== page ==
For the fret ends I've used the dirty and fast method: File the ends flush with the fretboard, file the angle and round them by taking a piece of 400 grit wet'n'dry rolled to a flat threefold wrapped around my finger and running it in various angles up and down along the fretboard. It rounds the fret ends and also gives the fretboard a nice played-in touch. The same roll method can also be used to round the more or less triangular frets after having used a dressing file. It's more about polishing than reshaping so it doesn't ruin the levelling. For polishing I've used 3M Trizact pads up to 6000 grit or a nail polishing sponge with various grits. I've got those from China for $ 5.99/10 pcs - a nice gift for the fellow builders on the course! 

 

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  • 1 month later...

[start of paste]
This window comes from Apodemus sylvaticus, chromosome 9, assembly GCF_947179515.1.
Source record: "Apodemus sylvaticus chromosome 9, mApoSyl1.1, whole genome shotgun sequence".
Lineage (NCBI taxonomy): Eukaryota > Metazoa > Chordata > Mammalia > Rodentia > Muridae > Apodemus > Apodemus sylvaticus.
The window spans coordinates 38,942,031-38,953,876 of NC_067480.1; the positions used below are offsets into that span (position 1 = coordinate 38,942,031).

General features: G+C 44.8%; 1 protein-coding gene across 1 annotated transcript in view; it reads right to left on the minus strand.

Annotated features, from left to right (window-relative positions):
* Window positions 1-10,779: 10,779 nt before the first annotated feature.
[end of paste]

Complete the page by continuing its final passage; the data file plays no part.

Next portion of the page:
On 4/19/2019 at 5:46 AM, ShatnersBassoon said:

I’m using a knife stone sharpener...

Has it ever been used to sharpen knives? Even if the stone is brand new I don't know that there's any guarantee that it's dead flat. I vaguely remember trying a sharpening stone and also had no good results

Eventually I dug deep and bought a Stewmac radius bar (~$200AUD) Got better results but the trick with using that is keeping it straight. As soon as it goes sideways (even just slightly) it makes things worse. That's why its better to use something flat

Something else I don't think has been mentioned, how straight was the fretboard before installing frets?

Whatever you do, don't stress, and don't become impatient. If you've seen my topic with the over-sanded neck, that was due to impatience 

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The Master Luthier who guides our group uses a four face diamond sharpening block he bought at Lidl. Once I met him at the tool department at an automotive+hardware store looking at a cheap diamond sharpener for the same purpose.

It's not too difficult to check the flatness. If you have a known flat surface, the block would rock if there's any twist of if it's convex. To check if a non-rocking block is concave, try sliding a piece of paper under it or set a bright light on the other side and look if you can see the light under the block.